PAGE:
Odom often told this story about Childress: During his freshman season, the guard airballed two straight shots, and the coach was about to take him out. Childress responded by saying, “Not now, coach, I’m heating up.” The takeaway lesson is that shooters just keep shooting.
Childress didn’t hold back in the second half against Virginia. He nailed a multitude of big shots. Back-to-back three-pointers that narrowed the Cavaliers’ lead to one. Another three-pointer that gave Wake Forest its first lead of the game at 43-40. Yet another trey for a 50-49 lead with 12 minutes left. Two free throws to snap 59-59 tie. The backbreaking three came with 3:40 left and lifted Wake’s lead to 66-61. The only anxious moments after that came when Childress hurt his finger again in the final minute as the Demon Deacons salted away a 77-68 victory.
Childress had scored 70 points for a two-day ACC tournament record, but that pinkie was the focus of attention in the championship game against North Carolina. Wake Forest fans clung to hope as Childress’ first three-pointer hit hard off the back iron. Tensions were eased after he hit his next five shots from beyond the arc. Most impressive was Childress’ third three-pointer, when he spun away from the Tar Heels’ Jeff McInnis, who was so fooled that he got his feet tangled and fell to the hardwood. Much to the consternation of the UNC coaching staff, Childress stopped at the three-point line, motioned with his hand for McInnis to get up, then drilled the shot.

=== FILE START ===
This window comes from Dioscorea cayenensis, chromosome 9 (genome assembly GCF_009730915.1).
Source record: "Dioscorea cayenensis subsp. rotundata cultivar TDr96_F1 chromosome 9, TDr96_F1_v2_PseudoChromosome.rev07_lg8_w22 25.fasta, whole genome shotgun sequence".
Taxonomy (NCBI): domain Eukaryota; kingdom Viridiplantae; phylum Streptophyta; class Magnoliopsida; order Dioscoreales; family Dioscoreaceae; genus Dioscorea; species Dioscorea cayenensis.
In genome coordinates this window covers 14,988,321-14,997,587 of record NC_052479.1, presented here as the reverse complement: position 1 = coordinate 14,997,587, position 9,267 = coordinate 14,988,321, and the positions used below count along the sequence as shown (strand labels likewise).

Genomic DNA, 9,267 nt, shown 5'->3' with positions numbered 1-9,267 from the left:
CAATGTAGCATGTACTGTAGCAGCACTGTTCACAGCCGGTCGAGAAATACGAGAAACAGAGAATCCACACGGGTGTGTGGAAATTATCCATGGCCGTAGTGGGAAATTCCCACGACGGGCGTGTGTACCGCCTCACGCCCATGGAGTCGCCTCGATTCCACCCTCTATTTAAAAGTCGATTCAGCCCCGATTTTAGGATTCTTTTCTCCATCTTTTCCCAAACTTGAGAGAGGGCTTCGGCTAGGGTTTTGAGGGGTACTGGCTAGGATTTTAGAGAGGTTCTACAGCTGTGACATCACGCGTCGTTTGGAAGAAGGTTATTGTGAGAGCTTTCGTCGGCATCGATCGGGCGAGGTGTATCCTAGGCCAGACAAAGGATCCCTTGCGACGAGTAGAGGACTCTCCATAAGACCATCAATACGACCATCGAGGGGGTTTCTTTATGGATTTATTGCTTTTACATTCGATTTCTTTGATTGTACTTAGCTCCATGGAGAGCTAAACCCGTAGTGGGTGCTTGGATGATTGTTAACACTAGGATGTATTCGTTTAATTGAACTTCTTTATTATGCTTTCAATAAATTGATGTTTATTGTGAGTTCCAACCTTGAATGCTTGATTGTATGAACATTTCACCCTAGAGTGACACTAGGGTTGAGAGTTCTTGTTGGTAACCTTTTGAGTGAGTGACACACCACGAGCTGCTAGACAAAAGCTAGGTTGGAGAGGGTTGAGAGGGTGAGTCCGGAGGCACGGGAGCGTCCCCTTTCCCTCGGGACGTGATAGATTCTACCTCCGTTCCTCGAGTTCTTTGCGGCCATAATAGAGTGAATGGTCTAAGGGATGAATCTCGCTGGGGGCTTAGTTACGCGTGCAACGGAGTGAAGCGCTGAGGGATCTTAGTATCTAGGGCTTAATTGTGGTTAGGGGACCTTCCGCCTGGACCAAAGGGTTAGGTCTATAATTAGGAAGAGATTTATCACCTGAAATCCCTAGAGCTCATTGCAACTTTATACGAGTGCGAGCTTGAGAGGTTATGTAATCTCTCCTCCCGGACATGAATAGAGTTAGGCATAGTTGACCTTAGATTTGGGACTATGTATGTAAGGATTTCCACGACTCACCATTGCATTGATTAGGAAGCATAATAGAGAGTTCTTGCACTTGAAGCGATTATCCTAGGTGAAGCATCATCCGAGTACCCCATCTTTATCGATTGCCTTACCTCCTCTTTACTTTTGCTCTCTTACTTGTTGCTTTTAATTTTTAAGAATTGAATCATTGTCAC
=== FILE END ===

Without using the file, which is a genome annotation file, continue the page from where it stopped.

In the second half, the Heels seemed poised to win after an 11-0 run gave them a 61-55 lead. But Rasheed Wallace, battling down low against fellow sophomore Tim Duncan, badly sprained his ankle to stop the momentum. Wallace could only watch from the bench as Childress continued to make high-drama shots: a three-pointer that gave Wake a 66-65 lead and another three that made it 71-65. Jerry Stackhouse’s three-pointer tied the game for UNC at 73-73 with 4.5 seconds left.
Nobody doubted that Childress would get the ball in the final seconds. What was surprising was that, after three days of big shots, Childress would lose control of the ball and Wake would have to settle for overtime. Childress atoned for his mistake in the extra five minutes, banging a three-pointer, a leaner and a running one-hander to give Wake an 80-77 advantage. UNC’s Donald Williams, the 1993 Final Four Most Outstanding Player and no stranger to big shots, tied the game with 23 seconds left on a three-pointer.
That was too much time for Childress, who got by McInnis again and hit a 13-foot floater for an 82-80 lead. Stackhouse missed a three from the wing at the buzzer, giving Wake Forest its first ACC title in 33 years.
Childress final clutch shot gave him 107 points in three days, beating the old ACC tournament record of 106 set by UNC’s Lennie Rosenbluth in 1957. Childress took 44 three-pointers in three games and made 23 – both ACC tournament records. He made nine threes against UNC for another tournament mark.
The Demon Deacons made it to the Sweet Sixteen that season, falling to Bryant “Big Country” Reeves and Oklahoma State. After that, Childress faded into basketball purgatory. But for three days, Childress was on top of the hoops world. That lofty accomplishment shouldn’t be clouded by his professional failures.